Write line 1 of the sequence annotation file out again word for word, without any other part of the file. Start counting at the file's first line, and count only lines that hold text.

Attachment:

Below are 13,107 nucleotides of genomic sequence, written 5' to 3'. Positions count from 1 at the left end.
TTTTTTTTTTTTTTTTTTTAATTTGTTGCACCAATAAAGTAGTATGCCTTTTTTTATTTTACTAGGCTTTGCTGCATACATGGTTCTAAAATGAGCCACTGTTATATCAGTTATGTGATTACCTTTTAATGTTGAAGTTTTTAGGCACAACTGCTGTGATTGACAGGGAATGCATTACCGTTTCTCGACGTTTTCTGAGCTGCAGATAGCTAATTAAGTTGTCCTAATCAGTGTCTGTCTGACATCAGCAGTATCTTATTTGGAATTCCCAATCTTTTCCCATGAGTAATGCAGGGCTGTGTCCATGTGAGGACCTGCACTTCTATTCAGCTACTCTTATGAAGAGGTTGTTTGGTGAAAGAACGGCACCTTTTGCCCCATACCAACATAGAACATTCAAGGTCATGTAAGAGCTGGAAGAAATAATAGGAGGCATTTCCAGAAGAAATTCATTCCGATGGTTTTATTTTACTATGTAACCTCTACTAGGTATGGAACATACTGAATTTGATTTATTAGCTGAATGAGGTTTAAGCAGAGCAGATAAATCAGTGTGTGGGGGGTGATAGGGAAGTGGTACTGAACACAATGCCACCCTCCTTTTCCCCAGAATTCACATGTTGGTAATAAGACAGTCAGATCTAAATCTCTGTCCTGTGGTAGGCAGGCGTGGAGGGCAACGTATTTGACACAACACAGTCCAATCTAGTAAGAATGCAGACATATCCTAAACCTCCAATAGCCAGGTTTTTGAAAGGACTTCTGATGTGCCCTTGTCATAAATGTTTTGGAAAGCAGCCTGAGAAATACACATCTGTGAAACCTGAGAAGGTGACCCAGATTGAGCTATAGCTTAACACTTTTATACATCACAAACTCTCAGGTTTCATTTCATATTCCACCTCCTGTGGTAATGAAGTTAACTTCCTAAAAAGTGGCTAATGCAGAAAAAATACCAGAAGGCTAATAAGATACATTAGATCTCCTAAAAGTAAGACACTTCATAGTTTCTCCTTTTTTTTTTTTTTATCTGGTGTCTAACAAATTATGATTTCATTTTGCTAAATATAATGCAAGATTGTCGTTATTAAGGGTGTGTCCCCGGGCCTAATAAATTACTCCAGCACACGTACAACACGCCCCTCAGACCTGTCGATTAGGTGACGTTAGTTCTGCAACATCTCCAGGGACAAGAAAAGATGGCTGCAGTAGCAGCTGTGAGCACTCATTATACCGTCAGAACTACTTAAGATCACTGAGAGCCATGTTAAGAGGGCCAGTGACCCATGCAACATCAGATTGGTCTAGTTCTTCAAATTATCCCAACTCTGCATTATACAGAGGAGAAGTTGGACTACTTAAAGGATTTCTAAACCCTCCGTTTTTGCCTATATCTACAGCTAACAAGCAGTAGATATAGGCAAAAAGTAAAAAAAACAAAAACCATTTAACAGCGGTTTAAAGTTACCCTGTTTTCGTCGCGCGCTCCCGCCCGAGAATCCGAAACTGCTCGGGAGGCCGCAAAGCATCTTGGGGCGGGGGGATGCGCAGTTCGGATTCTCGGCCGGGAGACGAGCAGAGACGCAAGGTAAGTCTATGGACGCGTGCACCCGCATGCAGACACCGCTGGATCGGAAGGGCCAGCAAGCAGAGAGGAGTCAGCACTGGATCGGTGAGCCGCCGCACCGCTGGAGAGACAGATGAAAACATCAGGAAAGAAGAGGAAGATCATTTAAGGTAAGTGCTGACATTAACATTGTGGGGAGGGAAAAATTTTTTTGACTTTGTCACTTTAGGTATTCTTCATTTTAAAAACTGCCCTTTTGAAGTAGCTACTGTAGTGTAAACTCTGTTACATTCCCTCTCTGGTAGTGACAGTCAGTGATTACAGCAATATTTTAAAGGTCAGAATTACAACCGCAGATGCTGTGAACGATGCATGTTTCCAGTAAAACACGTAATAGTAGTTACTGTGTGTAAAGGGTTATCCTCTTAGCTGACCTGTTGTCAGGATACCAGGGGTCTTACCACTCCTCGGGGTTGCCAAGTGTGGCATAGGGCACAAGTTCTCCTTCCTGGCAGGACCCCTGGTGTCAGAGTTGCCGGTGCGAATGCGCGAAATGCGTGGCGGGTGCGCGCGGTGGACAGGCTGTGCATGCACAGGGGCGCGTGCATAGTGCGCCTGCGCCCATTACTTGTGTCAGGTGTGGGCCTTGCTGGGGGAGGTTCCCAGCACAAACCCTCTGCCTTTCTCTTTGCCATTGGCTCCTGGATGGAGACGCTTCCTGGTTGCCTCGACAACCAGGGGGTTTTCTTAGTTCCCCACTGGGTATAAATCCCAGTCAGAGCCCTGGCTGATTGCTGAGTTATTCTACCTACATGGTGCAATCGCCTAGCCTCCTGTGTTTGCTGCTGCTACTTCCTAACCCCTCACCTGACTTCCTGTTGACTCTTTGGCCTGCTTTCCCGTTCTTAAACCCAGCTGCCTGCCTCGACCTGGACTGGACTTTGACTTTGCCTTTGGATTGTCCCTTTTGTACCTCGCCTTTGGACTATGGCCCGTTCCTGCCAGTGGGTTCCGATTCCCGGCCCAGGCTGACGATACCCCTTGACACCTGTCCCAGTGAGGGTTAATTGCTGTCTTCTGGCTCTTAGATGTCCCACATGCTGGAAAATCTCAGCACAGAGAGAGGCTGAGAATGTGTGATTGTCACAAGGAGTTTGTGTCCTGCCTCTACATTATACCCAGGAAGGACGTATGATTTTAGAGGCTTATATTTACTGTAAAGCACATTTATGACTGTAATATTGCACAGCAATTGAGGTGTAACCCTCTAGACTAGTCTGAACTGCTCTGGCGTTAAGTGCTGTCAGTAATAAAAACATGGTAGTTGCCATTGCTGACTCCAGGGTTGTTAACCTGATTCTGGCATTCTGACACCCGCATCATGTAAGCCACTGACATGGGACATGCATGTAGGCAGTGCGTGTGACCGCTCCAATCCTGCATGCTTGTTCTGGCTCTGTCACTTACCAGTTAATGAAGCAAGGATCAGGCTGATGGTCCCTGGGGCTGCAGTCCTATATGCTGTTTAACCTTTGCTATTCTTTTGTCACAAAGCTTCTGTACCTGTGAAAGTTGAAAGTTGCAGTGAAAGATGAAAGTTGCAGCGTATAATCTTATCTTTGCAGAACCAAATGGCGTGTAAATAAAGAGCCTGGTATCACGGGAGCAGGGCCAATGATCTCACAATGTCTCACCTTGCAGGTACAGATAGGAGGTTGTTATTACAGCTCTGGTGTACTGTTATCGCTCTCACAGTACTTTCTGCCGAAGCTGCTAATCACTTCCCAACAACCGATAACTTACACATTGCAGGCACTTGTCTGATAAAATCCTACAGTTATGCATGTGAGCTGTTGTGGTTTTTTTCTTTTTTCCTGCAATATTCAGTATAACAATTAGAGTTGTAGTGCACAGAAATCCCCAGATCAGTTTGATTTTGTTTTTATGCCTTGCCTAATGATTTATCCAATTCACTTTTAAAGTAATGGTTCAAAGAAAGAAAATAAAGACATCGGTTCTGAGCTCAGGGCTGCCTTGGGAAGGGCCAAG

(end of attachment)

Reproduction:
Below are 13,107 nucleotides of genomic sequence, written 5' to 3'. Positions count from 1 at the left end.